Throughout the install guide, two path "aliases" will be used. pydance_path refers to the place you're running pydance from (e.g. /usr/share/games/pydance/, /home/myuser/pydance/, or C:\games\pydance\). rc_path refers to a "user-specific" path. On Unix, this is ~/.pydance/. On Mac OS X, this is ~/Library/Preferences/pydance/. On Windows, this is the same as the place you unpacked pydance.

This guide always uses '/' to separate directories. Windows users can also use '\' which they might be more accustomed to.

Getting Python and Pygame

pydance is written in the Python programming language, and uses the Pygame game programming library. While this makes the program small and easy to develop, it also results in a few more things to download.

More detailed (and/or recent) instructions for installing Python and Pygame are available at the pydance download page.


You will need Python 2.4, and Pygame 1.8.1. The pydance download page contains links and information on how to get the packages you need. Usually, these will be easy to find, or may even already be installed.

Mac OS X

You want the Pygame kitchen sink install, which contains everything you'll need.


Download a recent version of Python 2.4, and Pygame 1.8.1.

Getting pydance

To get the latest version of pydance, visit the pydance download page. It is available as a .zip or a .tar.gz file. The site also contains information about installing from packages for Debian, Mandrake, and Gentoo GNU/Linux, and also has a disk image for Mac OS X users.

Otherwise, to run pydance, you can often just download the source, unpack it, and double click on (or run ./ The INSTALL file included with pydance has detailed installation instructions for Unix.

Getting Songs

pydance requires songs to run properly. There are some free songs available on the pydance site, one of which is a "how to play" tutorial. In addition, there are many other songs available on the web.

All song files must go in one of your song directories, rc_path/songs/ and pydance_path/songs/ (when you run pydance from a terminal or command prompt, it will print a list of the directories it's searching for songs).

Installing .dance Files

The .dance format is pydance's native step file format. .dance files are accompanied by a music file (.ogg), and optionally a banner, background, and CD title (all images). Assuming the .dance file is properly constructed, you can simply put the .dance, .ogg, and other files anywhere inside one of your song directories (however, they should be in the same subdirectory).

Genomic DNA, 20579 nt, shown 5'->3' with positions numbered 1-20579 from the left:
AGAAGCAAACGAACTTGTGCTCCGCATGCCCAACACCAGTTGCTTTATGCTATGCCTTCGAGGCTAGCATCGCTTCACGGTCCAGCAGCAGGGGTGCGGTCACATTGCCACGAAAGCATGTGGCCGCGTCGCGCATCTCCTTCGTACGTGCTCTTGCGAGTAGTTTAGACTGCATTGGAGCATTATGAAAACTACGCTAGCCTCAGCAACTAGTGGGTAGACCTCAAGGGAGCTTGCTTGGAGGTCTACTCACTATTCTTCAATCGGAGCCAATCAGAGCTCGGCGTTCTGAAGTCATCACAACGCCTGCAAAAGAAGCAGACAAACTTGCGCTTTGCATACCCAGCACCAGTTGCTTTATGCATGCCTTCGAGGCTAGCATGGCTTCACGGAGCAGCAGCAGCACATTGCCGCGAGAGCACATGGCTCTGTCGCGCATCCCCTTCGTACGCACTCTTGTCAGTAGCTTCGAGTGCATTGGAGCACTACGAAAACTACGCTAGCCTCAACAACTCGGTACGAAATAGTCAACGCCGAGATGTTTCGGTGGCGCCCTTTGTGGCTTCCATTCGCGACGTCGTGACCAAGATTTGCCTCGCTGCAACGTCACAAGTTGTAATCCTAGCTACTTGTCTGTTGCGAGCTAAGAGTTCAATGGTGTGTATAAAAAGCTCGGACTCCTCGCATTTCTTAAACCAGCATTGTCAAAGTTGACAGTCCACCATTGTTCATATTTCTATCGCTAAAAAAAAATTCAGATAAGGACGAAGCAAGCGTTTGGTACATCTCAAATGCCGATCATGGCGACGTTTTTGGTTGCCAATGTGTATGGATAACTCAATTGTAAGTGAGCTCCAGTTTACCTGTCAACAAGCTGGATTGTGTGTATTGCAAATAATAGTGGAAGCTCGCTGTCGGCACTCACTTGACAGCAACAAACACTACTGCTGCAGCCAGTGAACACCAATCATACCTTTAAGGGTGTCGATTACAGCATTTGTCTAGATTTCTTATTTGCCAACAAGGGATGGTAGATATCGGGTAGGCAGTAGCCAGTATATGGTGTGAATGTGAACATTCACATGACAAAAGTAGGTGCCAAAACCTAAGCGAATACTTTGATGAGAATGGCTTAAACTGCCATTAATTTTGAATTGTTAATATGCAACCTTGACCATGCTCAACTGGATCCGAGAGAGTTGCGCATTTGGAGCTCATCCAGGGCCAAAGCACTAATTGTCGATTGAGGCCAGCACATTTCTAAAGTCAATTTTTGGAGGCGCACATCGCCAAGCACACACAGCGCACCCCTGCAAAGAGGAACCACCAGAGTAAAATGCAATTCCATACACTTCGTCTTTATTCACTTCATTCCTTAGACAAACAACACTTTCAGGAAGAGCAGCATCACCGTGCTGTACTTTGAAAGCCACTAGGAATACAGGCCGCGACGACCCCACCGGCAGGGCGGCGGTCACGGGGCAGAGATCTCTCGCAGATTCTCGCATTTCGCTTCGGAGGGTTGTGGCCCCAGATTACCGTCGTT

.sm and .dwi Files

.sm and .dwi files are file formats used by other popular PC dancing games. These require a little more structure than .dance files; they must go in songdir/Mix Name/Song Name/, where "Mix Name" is the name of the folder you want the song to be in "Sort by Mix" mode, and "Song Name" is the name of the song itself. Like .dance, .dwi and .sm are accompanied by music and image files, but unlike .dance, you cannot put multiple .dwi or .sm files in the same directory; you must put them in separate subdirectories according to mix and song name.

You might also run across a few ".smzip" files. These are ordinary zip files which you can open with any unzipping utility.

.ksf Files

.ksf files are yet another popular file format. Patterns in .ksf format will come as multiple .ksf files, one or two audio files, and zero to two image files. Like .dwi or .sm files, each song needs its own directory, which contains all the .ksf, audio, and image files for that song.

Some .ksf files might also need to have that directory named in the format Artist Name - Song Name/.

Setting Up a Mat

pydance supports anything that looks like a joystick (or gamepad) or keyboard to your operating system. This includes most mats and adapters. However, some adapters map (e.g.) left and right onto a single joystick axis, which means you can't press left and right at the same time. This doesn't affect most games, but will affect pydance.

Attaching a PSX/PS2 Mat

	  (colors may vary) The most popular dance mats are for Playstations or Playstation 2s. The best adapter for these is an EMSUSB2, which lets you connect two mats to a USB port. The EMSUSB2 works in Linux, Mac OS X, and Windows, and any OS that supports standard USB joysticks. You can also purchase dance mats themselves at Level Six. If you live outside of North America, buying an EMSUSB2 from Lik-Sang might be easier, because they can ship from Europe and Hong Kong as well. If you're looking for a high-quality dance pad, Cobalt Flux pads sells metal pads for $300. They have all 9 panels (center and the 8 directions), and work with pydance if you have a PS2-to-USB adapter like the EMSUSB2.

A soft DDR mat without foam Some other adapters are also supported. The parallel port adapter that comes with Buy'n'Shop DDR mats is supported on many platforms, including Linux with the use of our ddrmat.o kernel module. However, the EMSUSB2 is the most recommended.

The Radio Shack adapter will not work with pydance. Don't buy it.

Attaching a Pump It Up Mat

Pump It Up mats come in two varieties, PS/2 and USB. The PS/2 variety is just a keyboard, that uses QESZC or 79513, and Escape. It is supported immediately on any platform (but remember to map it with the keyboard, and not joystick, controls). The USB variety is also a keyboard, but doesn't inform the OS that it is such. On Windows there are drivers to enable it (that come with the mat). On Linux, you can use a USB to PS/2 adapter.

ParaParaParadise Controllers

Although the PPP controller appears as a USB joystick in all operating systems, it does not send any events when a sensor is triggered. So it will not work with pydance, under any OS.

Other Mats

There exist some other mats, such as the X-Box DDR mat, and some mats that hook directly up to a parallel or USB port. If your OS detects these as a joystick or keyboard, and they use buttons (or axes and buttons) to record direction presses, pydance will support them. If you are buying a mat and adapter for the first time, though, we recommend avoiding these and going to the kinds that will definitely work.